By Megan Cohen and Breanna Shiflett
On March 8th and 9th, seniors John Allen and Brianna Meeks, juniors Logan Clem and Jenny Samios, and sophomore Kyle Ebbetts will be performing in Silence, a play that revolves around autism.
Silence, which was written and directed by senior Sean Phillips and junior Christian Jost, follows Will (played by Allen), a high school student with Asperger’s Syndrome, and his four friends. The play has four acts, each one corresponding to a year of Will’s high school career.
An ambitious project, the play certainly holds meaning and a lesson to be learned. “A lot of people don’t know about autism,” pointed out Samios. But Silence could also reach students on a personal level, as Samios mentioned, “It’s also a play about bullying in general, so many people can connect.”
Samios isn’t concerned about how the student body will react to the play, which involves what some might consider an uncomfortable subject. “[The play] doesn’t focus just on autism. It follows five friends who deal with average high school problems, so a lot of people will be able to relate,” she said.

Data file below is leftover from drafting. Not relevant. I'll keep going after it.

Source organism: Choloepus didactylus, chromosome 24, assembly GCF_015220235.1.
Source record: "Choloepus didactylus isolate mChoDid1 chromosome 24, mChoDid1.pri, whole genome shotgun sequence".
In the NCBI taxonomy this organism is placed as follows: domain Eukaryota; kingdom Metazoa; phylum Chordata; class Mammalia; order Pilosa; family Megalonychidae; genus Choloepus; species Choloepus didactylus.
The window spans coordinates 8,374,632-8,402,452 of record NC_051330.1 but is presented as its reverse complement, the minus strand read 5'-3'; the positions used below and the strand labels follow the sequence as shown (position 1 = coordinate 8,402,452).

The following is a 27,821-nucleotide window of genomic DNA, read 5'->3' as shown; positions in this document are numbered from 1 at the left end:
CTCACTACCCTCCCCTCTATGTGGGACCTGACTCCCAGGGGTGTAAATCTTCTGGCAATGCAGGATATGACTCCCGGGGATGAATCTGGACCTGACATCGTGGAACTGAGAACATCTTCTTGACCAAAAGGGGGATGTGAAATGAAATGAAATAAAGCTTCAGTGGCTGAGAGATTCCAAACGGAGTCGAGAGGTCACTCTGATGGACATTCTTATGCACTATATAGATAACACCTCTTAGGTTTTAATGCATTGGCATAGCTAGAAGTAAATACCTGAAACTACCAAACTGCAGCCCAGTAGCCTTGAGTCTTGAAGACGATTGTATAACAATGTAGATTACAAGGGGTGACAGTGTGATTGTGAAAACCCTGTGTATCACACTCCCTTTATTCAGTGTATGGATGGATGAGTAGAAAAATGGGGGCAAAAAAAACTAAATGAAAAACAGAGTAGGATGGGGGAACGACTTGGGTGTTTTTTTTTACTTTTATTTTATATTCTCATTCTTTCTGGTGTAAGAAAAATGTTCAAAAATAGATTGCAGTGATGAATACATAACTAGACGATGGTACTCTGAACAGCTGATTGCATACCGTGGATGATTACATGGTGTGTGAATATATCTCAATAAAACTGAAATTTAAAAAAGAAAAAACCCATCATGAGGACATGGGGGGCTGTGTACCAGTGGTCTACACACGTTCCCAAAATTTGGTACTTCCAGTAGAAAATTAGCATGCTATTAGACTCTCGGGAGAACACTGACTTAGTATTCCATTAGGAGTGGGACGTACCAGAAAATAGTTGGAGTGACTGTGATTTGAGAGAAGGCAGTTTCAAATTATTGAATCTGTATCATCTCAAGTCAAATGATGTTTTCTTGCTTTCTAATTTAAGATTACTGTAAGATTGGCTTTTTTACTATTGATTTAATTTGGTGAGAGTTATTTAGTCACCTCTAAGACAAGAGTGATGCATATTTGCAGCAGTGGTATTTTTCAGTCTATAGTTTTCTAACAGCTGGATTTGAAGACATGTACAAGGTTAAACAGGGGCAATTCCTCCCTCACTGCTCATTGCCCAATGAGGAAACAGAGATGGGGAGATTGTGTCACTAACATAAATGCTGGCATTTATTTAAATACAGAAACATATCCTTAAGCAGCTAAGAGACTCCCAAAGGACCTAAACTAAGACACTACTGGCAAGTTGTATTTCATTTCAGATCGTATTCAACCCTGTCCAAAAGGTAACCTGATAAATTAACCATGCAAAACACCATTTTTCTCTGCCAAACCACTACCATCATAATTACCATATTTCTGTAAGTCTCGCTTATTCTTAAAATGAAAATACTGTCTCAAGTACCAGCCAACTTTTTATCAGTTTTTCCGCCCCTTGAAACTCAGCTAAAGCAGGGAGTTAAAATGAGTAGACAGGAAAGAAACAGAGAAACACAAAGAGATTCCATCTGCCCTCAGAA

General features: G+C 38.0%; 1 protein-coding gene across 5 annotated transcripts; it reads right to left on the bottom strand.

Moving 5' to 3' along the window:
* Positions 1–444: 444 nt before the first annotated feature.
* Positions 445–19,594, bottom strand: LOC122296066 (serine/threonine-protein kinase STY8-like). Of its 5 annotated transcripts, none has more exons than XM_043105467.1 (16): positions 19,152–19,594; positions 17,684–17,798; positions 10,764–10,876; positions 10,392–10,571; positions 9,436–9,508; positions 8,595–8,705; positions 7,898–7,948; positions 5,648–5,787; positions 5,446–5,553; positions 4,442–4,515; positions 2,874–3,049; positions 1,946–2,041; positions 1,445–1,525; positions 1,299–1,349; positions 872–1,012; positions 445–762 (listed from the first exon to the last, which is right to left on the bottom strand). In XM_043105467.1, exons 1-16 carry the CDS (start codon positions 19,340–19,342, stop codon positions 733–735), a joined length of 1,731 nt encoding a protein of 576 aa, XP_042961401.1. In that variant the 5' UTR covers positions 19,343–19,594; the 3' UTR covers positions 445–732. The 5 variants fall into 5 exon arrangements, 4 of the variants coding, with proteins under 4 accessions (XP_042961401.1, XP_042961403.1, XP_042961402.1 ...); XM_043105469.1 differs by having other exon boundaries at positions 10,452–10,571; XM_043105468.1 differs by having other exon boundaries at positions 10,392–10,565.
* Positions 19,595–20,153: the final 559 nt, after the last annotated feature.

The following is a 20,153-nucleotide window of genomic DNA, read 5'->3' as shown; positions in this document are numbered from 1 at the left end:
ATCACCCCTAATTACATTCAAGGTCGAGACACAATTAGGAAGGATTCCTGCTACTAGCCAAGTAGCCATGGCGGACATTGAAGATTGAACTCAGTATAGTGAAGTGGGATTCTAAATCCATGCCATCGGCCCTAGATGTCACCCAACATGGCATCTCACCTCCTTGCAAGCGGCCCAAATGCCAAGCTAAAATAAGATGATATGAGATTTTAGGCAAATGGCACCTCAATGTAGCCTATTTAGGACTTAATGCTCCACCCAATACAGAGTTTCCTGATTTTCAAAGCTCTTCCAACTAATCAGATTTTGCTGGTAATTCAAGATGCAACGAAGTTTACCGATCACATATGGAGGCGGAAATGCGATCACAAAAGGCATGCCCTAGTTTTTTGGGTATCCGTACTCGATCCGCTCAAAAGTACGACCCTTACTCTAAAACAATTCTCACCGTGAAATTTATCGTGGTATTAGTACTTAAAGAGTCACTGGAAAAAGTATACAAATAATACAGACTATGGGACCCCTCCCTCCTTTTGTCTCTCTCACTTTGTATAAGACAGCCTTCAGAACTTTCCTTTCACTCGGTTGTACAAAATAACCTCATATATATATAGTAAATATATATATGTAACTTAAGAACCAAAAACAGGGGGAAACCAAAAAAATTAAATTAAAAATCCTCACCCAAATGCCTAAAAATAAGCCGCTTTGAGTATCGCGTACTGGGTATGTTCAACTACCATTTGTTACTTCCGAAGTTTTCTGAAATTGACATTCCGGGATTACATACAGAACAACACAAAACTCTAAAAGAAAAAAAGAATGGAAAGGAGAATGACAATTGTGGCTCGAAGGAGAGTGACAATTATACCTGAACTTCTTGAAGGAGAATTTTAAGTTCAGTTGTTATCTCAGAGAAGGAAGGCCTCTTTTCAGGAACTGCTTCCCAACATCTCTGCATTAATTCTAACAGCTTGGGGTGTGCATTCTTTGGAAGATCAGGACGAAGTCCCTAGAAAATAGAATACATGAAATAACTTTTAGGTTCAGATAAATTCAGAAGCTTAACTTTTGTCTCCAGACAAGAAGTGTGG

Phillips and Jost started working on the play as a fundraiser for the Bright Life Initiative, an organization in which students learn alongside those with special needs. “My friend and I took it on because it’s a great project for a great cause,” Phillips shared. All proceeds from the play will be going to the Initiative.
While the team enjoyed preparing for showtime, a large amount of research went into the project. “We had to do a lot of research…to create a character that had [Asperger’s Syndrome], to see how they act, feel, etc.,” recalled Phillips.
Like Samios, Phillips believes that students will react positively to the play, and he could very well be right. “I think it’s a great idea,” enthused Abby Yohannes, a sophomore. “I already know a lot about autism because I have younger cousins who are autistic, so I’ll definitely be able to relate.”
Ebbets is very much looking forward to the premiere of Silence, stating, “It’s about a lot more than myself, and even my fellow castmates. It’s about something that a lot of kids may not understand. I think students will like it—it’s a very relatable play.”
With everyone having worked so hard, hopefully things will pay off for these talented students. “I really hope people can take the time to come see Silence and support autism awareness,” said Ebbets.